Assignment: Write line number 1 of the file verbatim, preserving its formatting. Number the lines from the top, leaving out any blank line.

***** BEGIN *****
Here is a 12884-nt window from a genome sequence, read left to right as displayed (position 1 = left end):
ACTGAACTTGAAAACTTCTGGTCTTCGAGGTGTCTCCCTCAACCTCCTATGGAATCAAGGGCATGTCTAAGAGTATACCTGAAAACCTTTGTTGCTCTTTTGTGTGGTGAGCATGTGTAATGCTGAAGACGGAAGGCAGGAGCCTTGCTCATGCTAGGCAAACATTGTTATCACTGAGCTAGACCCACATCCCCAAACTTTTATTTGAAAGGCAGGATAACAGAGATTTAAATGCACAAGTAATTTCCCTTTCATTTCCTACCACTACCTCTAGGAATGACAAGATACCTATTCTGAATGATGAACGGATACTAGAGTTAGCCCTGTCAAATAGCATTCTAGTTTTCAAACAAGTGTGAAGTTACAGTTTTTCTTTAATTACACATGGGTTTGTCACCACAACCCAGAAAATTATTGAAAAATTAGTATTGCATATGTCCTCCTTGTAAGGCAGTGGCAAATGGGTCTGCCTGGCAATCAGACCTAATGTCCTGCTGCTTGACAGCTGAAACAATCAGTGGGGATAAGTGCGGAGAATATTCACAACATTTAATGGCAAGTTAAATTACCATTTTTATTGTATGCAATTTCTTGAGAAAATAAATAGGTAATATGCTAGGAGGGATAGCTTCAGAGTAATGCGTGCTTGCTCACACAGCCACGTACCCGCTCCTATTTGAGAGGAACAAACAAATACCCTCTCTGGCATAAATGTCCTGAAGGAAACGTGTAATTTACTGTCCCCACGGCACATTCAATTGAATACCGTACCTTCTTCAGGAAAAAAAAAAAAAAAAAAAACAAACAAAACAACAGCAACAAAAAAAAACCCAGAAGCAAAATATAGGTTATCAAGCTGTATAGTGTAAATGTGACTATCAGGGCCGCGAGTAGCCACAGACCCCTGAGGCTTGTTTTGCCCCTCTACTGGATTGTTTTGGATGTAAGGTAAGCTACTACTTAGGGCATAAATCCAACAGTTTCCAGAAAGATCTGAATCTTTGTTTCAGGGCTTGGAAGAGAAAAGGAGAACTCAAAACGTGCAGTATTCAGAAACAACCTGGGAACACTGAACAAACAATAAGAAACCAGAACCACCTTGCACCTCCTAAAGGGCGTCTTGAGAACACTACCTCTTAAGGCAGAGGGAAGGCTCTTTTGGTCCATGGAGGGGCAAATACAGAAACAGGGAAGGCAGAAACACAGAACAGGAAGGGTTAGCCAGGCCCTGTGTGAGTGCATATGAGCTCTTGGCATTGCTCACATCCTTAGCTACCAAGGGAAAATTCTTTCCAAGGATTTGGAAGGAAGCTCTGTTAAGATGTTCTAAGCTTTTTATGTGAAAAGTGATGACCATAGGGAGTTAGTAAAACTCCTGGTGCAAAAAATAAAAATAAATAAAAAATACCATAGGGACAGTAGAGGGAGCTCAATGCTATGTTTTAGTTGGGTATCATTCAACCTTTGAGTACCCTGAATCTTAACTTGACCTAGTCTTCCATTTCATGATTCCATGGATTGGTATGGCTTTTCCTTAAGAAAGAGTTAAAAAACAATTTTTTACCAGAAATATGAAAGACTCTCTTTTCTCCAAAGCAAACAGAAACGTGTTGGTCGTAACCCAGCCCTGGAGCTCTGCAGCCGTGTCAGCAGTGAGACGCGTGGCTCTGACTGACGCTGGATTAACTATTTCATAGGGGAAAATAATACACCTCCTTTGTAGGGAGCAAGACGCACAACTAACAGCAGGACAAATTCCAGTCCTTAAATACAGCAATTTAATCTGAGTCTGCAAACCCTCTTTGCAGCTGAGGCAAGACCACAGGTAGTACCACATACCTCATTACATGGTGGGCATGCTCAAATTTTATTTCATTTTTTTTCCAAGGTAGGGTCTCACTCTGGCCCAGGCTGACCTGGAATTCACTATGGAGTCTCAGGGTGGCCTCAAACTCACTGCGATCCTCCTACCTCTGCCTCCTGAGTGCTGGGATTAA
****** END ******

Here is a 12884-nt window from a genome sequence, read left to right as displayed (position 1 = left end):